Salt Lake Avalanche Advisory

Forecaster: Bruce Tremper


Danger by aspect and elevation on slopes approaching 35° or steeper.
(click HERE for tomorrow's danger rating)

Danger Rose Tutorial

The avalanche danger is MODERATE on slopes approaching 35 degrees or steeper with recent drifts of wind blown snow. Because of the strong winds, you could find these drifts on a wide variety of slopes but mostly near the upper elevation ridges on south through east facing slopes. Places out of the wind and places with a strongly refrozen snow surface will be LOW danger.


Yesterday, maybe it was the gloomy weather and the crazy-winds. But it put everyone in a foul mood, including both me and the snowpack. It rained fairly hard yesterday to around 9,500 feet with a rime crust above that elevation. Then, 8,000' temperatures dropped to 25 this morning, so the snow surface might resemble concrete traffic barriers with wet snow underneath. If that's not enough, it blew very hard overnight from the northwest. On the highest peaks, the wind blew with hourly averages of 74 with a gust to 111, but it was a more reasonable 35 mph on most ridge tops with gusts to 55. This morning, the winds have dropped to 10, gusting to 20.


Yesterday, you could find some slabby, cracking snow along the ridges and there was one shallow, soft slab from an explosive above 10,500' in Little Cottonwood Canyon. But most of the wind damage occurred overnight, so we don't yet know how how bad it was.


      Over the next 24 hours.

The main avalanche concern today will obviously be wind slabs from the very strong winds overnight. Strong winds and high humidity create hard slabs, which are especially tricky because some may be so strong you can hardly kick a boot into them. And since they were deposited just last night, they could be sensitive to the weight of a person. Because the winds were so strong, you will likely find them well down off the ridges in unusual places. Today you should definitely avoid slopes approaching 35 degrees of steeper with recent deposits of wind drifted snow. These will look smooth and rounded and could range from soft to very hard and you will find them mostly along the upper elevation ridges.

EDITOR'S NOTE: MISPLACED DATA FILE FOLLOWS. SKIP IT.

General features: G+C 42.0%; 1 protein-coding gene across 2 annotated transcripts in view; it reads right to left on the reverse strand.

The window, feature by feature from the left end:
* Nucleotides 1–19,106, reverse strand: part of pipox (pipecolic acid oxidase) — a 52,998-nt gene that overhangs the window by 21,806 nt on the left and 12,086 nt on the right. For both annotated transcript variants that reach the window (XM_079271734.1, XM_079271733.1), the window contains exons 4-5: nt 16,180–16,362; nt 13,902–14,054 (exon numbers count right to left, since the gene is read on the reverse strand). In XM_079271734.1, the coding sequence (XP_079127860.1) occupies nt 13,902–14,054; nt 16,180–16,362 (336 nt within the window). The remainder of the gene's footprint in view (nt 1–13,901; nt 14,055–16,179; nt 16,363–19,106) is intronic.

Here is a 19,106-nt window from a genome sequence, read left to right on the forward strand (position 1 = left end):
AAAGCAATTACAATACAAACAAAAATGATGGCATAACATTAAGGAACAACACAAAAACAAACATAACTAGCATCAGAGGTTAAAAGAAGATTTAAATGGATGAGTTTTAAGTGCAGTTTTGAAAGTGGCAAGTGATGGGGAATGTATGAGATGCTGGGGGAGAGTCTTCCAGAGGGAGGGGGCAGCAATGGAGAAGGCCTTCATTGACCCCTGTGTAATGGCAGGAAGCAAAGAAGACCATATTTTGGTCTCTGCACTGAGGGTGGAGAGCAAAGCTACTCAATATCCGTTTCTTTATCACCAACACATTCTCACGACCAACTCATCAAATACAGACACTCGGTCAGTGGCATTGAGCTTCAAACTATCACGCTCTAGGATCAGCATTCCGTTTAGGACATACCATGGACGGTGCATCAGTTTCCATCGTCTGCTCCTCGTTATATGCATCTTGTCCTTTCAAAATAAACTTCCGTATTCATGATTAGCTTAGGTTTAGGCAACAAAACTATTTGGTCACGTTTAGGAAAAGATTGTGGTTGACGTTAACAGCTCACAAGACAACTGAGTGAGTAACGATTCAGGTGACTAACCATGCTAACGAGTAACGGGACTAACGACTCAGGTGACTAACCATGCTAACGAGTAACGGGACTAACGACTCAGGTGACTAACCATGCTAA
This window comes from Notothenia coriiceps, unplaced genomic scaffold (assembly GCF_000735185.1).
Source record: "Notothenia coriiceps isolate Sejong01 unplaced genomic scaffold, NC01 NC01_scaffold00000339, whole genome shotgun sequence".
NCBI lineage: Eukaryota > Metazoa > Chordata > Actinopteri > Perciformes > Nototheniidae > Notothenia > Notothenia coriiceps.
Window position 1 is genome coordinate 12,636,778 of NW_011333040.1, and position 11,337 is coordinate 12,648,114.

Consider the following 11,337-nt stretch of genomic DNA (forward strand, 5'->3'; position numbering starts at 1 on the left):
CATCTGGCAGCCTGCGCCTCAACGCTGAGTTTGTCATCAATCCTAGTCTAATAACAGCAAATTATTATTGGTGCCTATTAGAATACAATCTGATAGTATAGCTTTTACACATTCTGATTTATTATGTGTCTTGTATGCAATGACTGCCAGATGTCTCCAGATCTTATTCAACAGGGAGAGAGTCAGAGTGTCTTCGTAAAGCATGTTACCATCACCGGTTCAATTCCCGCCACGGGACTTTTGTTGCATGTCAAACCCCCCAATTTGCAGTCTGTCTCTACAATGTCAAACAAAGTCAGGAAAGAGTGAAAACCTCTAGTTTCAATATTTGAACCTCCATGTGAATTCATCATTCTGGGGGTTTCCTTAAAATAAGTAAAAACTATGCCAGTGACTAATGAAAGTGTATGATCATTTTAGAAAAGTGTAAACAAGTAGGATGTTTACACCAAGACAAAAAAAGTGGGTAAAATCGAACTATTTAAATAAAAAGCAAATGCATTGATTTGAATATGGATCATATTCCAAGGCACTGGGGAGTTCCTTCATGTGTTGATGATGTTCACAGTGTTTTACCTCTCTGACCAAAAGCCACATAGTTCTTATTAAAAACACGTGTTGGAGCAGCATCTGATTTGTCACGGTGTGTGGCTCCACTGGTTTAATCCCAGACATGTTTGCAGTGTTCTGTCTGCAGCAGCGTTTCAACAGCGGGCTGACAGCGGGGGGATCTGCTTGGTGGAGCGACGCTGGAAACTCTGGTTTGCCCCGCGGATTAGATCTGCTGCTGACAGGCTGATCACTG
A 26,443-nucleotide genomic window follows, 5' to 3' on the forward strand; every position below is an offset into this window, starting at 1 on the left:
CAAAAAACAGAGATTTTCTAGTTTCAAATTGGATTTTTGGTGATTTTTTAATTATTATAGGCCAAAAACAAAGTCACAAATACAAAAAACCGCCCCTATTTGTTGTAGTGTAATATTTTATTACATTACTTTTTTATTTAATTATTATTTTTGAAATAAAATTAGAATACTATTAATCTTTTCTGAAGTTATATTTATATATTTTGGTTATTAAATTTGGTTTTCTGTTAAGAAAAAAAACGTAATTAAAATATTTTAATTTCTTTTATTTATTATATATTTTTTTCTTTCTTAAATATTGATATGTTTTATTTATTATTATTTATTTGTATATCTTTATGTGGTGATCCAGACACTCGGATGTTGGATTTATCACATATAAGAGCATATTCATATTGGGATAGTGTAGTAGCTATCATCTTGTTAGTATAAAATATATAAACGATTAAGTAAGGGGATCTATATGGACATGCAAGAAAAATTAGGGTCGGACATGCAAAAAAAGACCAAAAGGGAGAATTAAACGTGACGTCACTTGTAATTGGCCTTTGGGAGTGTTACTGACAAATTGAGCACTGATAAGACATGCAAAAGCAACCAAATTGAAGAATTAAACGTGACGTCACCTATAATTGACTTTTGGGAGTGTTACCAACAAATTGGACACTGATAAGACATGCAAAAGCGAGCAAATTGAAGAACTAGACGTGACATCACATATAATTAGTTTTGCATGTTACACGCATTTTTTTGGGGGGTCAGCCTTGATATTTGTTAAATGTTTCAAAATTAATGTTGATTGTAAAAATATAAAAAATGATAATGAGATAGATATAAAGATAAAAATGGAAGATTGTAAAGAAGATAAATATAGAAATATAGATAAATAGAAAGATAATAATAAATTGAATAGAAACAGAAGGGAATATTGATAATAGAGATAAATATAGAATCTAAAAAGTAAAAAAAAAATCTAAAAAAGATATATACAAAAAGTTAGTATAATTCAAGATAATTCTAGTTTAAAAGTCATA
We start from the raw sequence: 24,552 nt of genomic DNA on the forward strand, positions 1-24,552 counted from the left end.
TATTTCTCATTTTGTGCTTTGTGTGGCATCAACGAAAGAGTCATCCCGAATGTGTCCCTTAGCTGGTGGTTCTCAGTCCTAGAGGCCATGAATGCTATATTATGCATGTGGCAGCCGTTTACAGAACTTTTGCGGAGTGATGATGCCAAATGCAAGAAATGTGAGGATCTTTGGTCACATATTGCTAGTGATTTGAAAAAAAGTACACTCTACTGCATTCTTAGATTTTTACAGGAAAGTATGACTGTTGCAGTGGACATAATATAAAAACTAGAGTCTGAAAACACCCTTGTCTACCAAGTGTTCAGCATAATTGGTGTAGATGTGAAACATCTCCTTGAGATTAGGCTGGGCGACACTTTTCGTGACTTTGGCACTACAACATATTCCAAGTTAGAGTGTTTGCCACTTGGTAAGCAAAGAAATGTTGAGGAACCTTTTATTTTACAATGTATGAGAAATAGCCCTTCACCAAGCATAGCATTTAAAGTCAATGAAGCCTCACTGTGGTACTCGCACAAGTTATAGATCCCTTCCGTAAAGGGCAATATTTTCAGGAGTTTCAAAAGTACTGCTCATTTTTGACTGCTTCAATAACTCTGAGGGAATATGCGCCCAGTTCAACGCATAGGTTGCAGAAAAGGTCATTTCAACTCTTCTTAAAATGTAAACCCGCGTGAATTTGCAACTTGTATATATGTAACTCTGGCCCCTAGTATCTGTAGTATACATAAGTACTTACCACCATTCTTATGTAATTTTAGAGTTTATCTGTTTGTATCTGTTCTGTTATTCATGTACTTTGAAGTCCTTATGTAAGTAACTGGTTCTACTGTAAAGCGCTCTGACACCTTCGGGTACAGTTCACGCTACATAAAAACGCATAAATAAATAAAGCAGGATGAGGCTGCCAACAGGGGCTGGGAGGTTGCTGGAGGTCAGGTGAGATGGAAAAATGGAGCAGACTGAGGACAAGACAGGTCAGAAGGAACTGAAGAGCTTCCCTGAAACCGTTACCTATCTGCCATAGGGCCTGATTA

The only good news from this recent rain is that it will likely limit the development of the dreaded faceted snow during these next week of clear weather.


We should have mostly sunny day today and more of the same for the next several days. Today, 8,000' temperatures should rise to the mid 30's with an overnight low tonight in the mid teens. Tonight should be good for a just-past-full moon touring if you don't mind some hard snow. For the extended forecast, we have a strong ridge building over us this weekend and most of next week, which will keep our skies sunny and mountain temperatures very warm. There is a hint of more snow next weekend.


Don't forget about Ski Utah's Fat Flake Festival this Saturday at the Gallivan Center in downtown Salt Lake City. You can click HERE for more information.

If you want to get this avalanche advisory e-mailed to you daily click HERE.

UDOT highway avalanche control work info can be found by calling (801) 975-4838. Our statewide toll free line is 1-888-999-4019 (early morning, option 8).

The UAC depends on contributions from users like you to support our work. To find out more about how you can support our efforts to continue providing the avalanche forecasting and education that you expect please visitour Friends page.

If you’re getting out and see anything we should know about please let us know. You can leave a message at (801) 524-5304 or 1-800-662-4140, or email us at (Fax 801-524-6301).

Evelyn Lees will update this advisory by 7:30 on Saturday morning.

This information does not apply to developed ski areas or highways where avalanche control is normally done.  This advisory is from the U.S.D.A. Forest Service, which is solely responsible for its content. This advisory describes general avalanche conditions and local variations always occur.

This advisory provided by the USDA Forest Service, in partnership with:

The Friends of the Utah Avalanche Center, Utah Division of State Parks and Recreation, Utah Division of Emergency Management, Salt Lake County, Salt Lake Unified Fire Authority and the friends of the La Sal Avalanche Center. See our Sponsors Page for a complete list.